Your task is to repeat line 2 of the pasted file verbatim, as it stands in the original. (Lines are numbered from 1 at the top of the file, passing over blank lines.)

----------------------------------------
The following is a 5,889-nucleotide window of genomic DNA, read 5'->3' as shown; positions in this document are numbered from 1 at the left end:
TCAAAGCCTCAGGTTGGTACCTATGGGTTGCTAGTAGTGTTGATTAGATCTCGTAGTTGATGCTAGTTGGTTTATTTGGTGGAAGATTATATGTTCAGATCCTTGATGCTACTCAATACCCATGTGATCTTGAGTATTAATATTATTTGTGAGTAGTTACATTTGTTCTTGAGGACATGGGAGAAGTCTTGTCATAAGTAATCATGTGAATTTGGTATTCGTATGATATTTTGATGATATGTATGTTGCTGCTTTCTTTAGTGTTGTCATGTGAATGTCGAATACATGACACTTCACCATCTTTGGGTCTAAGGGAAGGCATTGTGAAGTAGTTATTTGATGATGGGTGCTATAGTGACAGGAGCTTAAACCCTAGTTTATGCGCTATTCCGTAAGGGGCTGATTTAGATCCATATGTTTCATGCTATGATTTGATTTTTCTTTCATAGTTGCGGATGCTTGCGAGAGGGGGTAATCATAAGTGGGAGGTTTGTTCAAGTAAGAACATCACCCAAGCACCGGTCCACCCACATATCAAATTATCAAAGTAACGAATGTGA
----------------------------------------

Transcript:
TCAAAGCCTCAGGTTGGTACCTATGGGTTGCTAGTAGTGTTGATTAGATCTCGTAGTTGATGCTAGTTGGTTTATTTGGTGGAAGATTATATGTTCAGATCCTTGATGCTACTCAATACCCATGTGATCTTGAGTATTAATATTATTTGTGAGTAGTTACATTTGTTCTTGAGGACATGGGAGAAGTCTTGTCATAAGTAATCATGTGAATTTGGTATTCGTATGATATTTTGATGATATGTATGTTGCTGCTTTCTTTAGTGTTGTCATGTGAATGTCGAATACATGACACTTCACCATCTTTGGGTCTAAGGGAAGGCATTGTGAAGTAGTTATTTGATGATGGGTGCTATAGTGACAGGAGCTTAAACCCTAGTTTATGCGCTATTCCGTAAGGGGCTGATTTAGATCCATATGTTTCATGCTATGATTTGATTTTTCTTTCATAGTTGCGGATGCTTGCGAGAGGGGGTAATCATAAGTGGGAGGTTTGTTCAAGTAAGAACATCACCCAAGCACCGGTCCACCCACATATCAAATTATCAAAGTAACGAATGTGA